From the glitz of Miami’s colorful arts scene to cultural festivals in the Panhandle, arts and culture in Florida touches every part of our lives. Across the state, arts and cultural organizations support jobs, tourism and education while helping to build a more vibrant and creative Florida. These groups provide not just inspiration and entertainment but also contribute to civic pride and local economies. According to Americans for the Arts’ latest economic impact study, not-for-profit arts and culture has an impact of $4.68 billion in Florida, delivering more than $492 million to local and state government revenue. The report also finds that nearly $49 million of that impact is in Volusia County, with local government revenue totaling nearly $3 million. In Daytona Beach alone, Florida Department of State Division of Cultural Affairs grantees employ more than 50 positions.
Beyond this direct impact on the economy, arts and culture both inspire us and help Florida attract new businesses. A recent study by the University of Florida Center for Arts in Medicine, funded by the Florida Division of Cultural Affairs and the National Endowment for the Arts, found a strong association between arts participation and both personal and community perceptions of quality of life. The University of Florida study demonstrates that Floridians who participate in the arts at least once per year such as attending a concert or visiting a museum are more likely to vote, volunteer, advocate and attend public meetings. In addition, arts participants are more likely to report better physical and mental health, as well as greater access to quality healthcare. Arts participants also indicate that their cities are good places to live in much higher numbers than those who did not participate in the arts.
A skilled and educated workforce is another recruitment tool for attracting businesses. Americans for the Arts tells us that students with four years of arts classes are 18 percent more likely to graduate from high school, have higher grade point averages and score nearly 100 points higher on the SAT. Students in arts classes learn innovation and resourceful thinking, and the creativity encouraged by arts classes is the number one skill business leaders look for when hiring.
All of these indicators align closely with the Division of Cultural Affairs’ vision to support vibrant, healthy and thriving communities where the arts are integrated into every aspect of life. Arts and culture in the Daytona region attract visitors and their dollars to the tune of more than $6 million per year. Residents of the region spend nearly $29 million in relation to arts and culture events, and this amount does not include the cost of admission. They eat at local restaurants, shop in local stores and may even pay a local babysitter when they visit the Daytona Cinematique or Museum of Arts and Sciences. These local dollars stay local. They ripple throughout the community, bolstering the economy of Volusia County and increasing local government revenues.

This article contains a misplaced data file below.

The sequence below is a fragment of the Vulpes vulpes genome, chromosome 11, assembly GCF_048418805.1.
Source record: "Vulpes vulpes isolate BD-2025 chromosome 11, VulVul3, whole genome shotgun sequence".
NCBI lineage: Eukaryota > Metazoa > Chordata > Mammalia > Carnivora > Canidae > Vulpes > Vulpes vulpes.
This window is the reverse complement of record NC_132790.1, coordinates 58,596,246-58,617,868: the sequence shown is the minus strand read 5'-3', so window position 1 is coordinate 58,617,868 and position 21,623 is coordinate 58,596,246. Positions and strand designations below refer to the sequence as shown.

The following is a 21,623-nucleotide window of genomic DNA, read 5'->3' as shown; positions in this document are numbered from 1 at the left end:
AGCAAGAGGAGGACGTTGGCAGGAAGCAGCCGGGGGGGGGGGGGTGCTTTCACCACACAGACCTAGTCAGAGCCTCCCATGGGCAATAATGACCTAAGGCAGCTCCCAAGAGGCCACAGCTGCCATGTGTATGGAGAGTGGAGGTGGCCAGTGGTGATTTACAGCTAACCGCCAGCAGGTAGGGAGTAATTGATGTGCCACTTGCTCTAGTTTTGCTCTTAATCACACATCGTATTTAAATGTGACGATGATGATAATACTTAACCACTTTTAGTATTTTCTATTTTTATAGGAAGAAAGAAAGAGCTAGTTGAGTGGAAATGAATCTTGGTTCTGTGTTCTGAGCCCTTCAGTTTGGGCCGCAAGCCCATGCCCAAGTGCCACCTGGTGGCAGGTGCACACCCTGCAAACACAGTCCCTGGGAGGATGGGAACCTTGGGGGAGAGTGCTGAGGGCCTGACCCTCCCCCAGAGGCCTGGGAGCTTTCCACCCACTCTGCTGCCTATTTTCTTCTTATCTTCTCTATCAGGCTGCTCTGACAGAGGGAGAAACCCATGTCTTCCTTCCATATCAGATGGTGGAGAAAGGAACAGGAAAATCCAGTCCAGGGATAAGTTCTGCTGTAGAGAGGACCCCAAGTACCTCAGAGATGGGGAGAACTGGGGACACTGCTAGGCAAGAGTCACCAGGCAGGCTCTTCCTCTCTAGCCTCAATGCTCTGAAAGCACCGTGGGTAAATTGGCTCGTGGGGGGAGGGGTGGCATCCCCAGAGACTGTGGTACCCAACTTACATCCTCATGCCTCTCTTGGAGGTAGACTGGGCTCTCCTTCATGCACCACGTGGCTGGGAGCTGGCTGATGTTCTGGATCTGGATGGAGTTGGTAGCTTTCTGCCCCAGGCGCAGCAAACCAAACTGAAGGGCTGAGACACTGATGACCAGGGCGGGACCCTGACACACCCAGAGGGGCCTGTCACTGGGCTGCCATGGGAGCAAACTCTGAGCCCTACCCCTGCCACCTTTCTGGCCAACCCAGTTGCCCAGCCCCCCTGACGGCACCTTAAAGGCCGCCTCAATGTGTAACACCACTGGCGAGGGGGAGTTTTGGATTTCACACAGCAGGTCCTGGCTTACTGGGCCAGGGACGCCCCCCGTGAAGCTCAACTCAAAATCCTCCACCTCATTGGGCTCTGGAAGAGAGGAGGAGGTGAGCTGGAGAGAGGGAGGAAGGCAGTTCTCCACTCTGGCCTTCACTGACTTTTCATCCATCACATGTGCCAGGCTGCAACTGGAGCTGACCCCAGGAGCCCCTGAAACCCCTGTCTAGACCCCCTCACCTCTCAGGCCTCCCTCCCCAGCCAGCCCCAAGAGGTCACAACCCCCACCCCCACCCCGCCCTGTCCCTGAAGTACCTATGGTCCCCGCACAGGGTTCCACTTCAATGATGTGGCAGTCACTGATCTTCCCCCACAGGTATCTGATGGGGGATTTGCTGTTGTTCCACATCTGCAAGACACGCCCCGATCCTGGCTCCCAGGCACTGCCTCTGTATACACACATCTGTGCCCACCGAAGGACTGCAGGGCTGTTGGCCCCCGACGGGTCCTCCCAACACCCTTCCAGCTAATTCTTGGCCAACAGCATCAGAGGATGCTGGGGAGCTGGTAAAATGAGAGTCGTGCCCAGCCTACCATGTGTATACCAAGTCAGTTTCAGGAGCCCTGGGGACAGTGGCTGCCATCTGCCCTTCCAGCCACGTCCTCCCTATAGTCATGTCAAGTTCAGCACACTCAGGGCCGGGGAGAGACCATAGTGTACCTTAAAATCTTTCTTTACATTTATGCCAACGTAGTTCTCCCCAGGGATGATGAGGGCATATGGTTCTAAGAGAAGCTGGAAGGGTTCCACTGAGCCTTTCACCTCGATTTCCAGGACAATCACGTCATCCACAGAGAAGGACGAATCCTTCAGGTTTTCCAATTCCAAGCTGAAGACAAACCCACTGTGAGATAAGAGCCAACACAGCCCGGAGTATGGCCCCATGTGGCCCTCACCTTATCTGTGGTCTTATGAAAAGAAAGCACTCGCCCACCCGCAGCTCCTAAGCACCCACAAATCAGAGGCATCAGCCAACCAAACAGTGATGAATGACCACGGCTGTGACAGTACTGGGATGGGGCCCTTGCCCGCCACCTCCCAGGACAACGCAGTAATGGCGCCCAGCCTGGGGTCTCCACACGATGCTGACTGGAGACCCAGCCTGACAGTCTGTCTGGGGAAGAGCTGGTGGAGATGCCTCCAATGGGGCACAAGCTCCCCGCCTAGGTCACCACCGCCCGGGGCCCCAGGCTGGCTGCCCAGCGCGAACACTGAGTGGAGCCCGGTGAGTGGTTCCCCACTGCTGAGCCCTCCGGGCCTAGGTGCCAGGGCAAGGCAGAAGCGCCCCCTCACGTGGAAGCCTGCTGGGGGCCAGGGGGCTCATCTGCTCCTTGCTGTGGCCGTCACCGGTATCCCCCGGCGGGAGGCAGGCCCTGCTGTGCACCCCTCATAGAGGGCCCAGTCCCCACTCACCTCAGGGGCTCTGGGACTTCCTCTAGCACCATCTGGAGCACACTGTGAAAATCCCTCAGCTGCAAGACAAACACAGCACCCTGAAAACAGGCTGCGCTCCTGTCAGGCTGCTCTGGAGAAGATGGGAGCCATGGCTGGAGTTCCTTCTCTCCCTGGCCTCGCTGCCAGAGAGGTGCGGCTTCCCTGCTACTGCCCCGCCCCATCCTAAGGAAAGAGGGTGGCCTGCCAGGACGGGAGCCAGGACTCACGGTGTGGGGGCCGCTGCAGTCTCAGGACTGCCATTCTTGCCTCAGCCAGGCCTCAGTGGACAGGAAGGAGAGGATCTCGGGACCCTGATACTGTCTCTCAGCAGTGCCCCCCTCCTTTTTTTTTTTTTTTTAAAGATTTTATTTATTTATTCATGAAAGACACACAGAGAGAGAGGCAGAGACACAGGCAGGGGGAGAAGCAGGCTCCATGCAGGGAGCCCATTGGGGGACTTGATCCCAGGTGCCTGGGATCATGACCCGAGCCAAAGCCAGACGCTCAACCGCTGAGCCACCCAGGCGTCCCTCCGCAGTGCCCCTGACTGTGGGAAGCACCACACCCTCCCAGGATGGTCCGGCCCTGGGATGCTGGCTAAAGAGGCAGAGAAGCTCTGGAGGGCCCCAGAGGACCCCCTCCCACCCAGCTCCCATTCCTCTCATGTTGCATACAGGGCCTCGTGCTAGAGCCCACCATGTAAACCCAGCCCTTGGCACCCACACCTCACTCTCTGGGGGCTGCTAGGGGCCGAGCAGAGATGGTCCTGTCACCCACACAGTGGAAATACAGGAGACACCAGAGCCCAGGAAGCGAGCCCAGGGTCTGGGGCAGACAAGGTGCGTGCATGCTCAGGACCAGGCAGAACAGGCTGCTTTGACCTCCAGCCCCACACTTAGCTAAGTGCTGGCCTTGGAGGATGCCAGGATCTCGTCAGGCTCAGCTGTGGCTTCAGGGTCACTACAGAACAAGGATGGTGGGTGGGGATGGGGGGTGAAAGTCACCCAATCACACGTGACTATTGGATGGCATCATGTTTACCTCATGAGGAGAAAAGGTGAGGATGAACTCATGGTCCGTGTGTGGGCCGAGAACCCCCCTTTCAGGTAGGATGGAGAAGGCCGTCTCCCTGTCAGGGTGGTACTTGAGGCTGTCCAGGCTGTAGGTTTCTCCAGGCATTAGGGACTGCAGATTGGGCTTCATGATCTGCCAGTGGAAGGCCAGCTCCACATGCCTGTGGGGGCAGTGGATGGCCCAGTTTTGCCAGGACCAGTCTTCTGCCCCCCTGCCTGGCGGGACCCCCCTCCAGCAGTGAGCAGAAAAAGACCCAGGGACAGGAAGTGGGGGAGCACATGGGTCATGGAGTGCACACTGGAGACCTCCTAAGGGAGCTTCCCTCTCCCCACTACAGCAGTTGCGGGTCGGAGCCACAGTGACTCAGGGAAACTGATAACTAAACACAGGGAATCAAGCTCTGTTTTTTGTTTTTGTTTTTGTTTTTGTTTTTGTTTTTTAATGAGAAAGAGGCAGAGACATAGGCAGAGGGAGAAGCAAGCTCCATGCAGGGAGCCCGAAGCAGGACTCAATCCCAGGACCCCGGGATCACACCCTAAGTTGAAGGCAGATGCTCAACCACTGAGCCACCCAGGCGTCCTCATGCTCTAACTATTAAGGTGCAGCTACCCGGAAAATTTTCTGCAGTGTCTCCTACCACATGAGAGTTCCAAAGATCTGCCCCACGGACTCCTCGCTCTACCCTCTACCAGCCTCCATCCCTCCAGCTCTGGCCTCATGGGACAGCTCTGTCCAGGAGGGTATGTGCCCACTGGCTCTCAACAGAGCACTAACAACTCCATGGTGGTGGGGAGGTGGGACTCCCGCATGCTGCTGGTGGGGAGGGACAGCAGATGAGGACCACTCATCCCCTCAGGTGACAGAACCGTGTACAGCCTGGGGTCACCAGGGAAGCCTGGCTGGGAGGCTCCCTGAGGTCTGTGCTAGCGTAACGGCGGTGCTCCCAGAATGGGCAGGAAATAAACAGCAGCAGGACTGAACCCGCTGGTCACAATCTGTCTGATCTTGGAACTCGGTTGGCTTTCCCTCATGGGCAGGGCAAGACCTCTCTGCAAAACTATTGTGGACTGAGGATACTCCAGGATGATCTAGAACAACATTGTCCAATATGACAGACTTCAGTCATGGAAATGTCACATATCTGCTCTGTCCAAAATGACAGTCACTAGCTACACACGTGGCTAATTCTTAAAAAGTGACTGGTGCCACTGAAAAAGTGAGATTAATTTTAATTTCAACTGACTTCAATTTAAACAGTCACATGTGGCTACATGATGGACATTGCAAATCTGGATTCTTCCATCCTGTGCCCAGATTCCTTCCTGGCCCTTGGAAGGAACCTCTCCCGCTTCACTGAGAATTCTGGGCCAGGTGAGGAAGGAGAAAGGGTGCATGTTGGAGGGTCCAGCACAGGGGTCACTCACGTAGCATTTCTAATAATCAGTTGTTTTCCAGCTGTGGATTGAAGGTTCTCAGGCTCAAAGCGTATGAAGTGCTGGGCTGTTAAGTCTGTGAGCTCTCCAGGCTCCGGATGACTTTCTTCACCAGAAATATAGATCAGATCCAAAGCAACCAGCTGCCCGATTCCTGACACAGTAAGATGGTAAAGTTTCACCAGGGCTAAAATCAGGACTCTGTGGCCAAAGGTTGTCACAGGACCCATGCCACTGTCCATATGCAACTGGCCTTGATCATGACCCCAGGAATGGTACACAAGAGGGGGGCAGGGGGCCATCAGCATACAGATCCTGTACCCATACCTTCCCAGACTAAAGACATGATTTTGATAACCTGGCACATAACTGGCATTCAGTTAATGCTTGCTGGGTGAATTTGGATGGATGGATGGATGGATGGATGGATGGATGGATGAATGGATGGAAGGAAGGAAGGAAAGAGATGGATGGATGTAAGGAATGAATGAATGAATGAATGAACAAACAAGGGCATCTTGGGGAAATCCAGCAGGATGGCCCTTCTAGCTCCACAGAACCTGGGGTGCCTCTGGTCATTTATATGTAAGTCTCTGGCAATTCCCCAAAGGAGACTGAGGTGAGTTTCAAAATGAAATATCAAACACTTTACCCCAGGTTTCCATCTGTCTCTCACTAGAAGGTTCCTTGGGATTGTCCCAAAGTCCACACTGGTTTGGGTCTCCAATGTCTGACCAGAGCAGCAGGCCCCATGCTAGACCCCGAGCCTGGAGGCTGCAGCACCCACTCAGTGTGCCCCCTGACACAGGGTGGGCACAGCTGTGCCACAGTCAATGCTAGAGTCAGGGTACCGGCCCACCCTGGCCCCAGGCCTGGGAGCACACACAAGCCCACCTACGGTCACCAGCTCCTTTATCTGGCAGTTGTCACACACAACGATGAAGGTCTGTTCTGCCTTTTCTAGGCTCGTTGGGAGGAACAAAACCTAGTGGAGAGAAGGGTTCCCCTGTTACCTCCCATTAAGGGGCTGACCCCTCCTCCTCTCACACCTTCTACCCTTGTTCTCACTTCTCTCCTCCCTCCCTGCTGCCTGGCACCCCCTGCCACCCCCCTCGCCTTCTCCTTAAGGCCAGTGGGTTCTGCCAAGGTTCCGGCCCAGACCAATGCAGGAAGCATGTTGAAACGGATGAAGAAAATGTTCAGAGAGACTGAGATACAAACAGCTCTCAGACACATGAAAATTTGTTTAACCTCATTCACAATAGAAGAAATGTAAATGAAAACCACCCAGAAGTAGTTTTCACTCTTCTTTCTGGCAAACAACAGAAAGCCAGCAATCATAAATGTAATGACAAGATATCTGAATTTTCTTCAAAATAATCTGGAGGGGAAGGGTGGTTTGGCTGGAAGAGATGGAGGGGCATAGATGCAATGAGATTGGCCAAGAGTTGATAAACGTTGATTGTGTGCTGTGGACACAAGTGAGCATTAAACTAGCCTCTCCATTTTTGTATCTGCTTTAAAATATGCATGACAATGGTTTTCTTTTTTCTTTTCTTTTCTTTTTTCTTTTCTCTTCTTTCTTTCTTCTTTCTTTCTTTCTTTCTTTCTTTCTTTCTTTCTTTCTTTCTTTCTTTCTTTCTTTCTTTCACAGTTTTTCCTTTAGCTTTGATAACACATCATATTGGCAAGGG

These are only some of the benefits of arts and culture to our communities. Cultural organizations celebrate the diversity of Florida, as demonstrated by next month’s Nowruz Festival presented by the Iranian American Society of Daytona Beach. Arts and culture contribute to the wellbeing of our veterans, providing enhanced healthcare opportunities through initiatives such as the National Endowment for the Arts’ Creative Forces Military Healing Arts Network. Recently, Florida artists volunteered their time and talents to relief efforts for Hurricane Michael, performing and bringing arts therapy to families in shelters.
As the Division of Cultural Affairs moves into the final year of our current strategic plan, we remain committed to advancing arts and cultural activity across the state, demonstrating leadership by bringing the cultural community together and providing meaningful professional development and capacity building training to individual artists and those working in cultural organizations. As we move forward in creating our next five-year strategic plan, we remain determined to diligently increase access to arts and culture for all Floridians as well as encouraging diversity in programming and audiences, including those currently underserved such as veterans and members of the disability community. We look forward to expanding and fostering new partnerships with non-traditional partners in the business community.
I challenge you to join us in harnessing the power of arts and culture to enhance and expand these benefits to your community. An investment in arts and culture will not only increase your own quality of life, but will also help make the Daytona Beach area and Volusia County more attractive to residents and visitors.
Now more than ever, the value of arts and culture is evident. The Florida Department of State Division of Cultural Affairs encourages you to support the dozens of arts and cultural organizations in the Daytona region. By supporting your community’s artists and cultural organizations, the road ahead leads to a brighter future. Together we can make the Daytona Beach region and all of Florida a better place to live, work and play.